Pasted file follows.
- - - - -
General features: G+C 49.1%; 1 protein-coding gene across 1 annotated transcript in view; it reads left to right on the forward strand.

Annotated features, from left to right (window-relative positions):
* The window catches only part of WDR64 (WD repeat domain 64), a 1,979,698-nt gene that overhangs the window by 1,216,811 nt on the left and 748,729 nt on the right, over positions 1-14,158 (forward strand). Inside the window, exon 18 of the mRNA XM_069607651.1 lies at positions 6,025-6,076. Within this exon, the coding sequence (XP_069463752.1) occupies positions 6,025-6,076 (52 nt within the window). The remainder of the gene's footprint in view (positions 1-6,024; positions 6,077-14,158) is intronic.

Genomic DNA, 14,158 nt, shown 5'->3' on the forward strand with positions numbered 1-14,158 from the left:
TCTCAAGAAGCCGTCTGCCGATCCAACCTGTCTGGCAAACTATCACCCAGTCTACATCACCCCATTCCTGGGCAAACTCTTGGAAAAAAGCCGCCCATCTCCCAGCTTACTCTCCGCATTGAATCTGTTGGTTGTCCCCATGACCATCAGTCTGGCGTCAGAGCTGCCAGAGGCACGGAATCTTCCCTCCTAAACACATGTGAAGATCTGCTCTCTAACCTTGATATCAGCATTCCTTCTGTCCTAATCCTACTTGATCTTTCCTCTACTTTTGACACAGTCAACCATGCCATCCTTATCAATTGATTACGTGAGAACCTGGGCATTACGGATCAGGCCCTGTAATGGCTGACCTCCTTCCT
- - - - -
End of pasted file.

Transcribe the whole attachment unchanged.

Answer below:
General features: G+C 49.1%; 1 protein-coding gene across 1 annotated transcript in view; it reads left to right on the forward strand.

Annotated features, from left to right (window-relative positions):
* The window catches only part of WDR64 (WD repeat domain 64), a 1,979,698-nt gene that overhangs the window by 1,216,811 nt on the left and 748,729 nt on the right, over positions 1-14,158 (forward strand). Inside the window, exon 18 of the mRNA XM_069607651.1 lies at positions 6,025-6,076. Within this exon, the coding sequence (XP_069463752.1) occupies positions 6,025-6,076 (52 nt within the window). The remainder of the gene's footprint in view (positions 1-6,024; positions 6,077-14,158) is intronic.

Genomic DNA, 14,158 nt, shown 5'->3' on the forward strand with positions numbered 1-14,158 from the left:
TCTCAAGAAGCCGTCTGCCGATCCAACCTGTCTGGCAAACTATCACCCAGTCTACATCACCCCATTCCTGGGCAAACTCTTGGAAAAAAGCCGCCCATCTCCCAGCTTACTCTCCGCATTGAATCTGTTGGTTGTCCCCATGACCATCAGTCTGGCGTCAGAGCTGCCAGAGGCACGGAATCTTCCCTCCTAAACACATGTGAAGATCTGCTCTCTAACCTTGATATCAGCATTCCTTCTGTCCTAATCCTACTTGATCTTTCCTCTACTTTTGACACAGTCAACCATGCCATCCTTATCAATTGATTACGTGAGAACCTGGGCATTACGGATCAGGCCCTGTAATGGCTGACCTCCTTCCT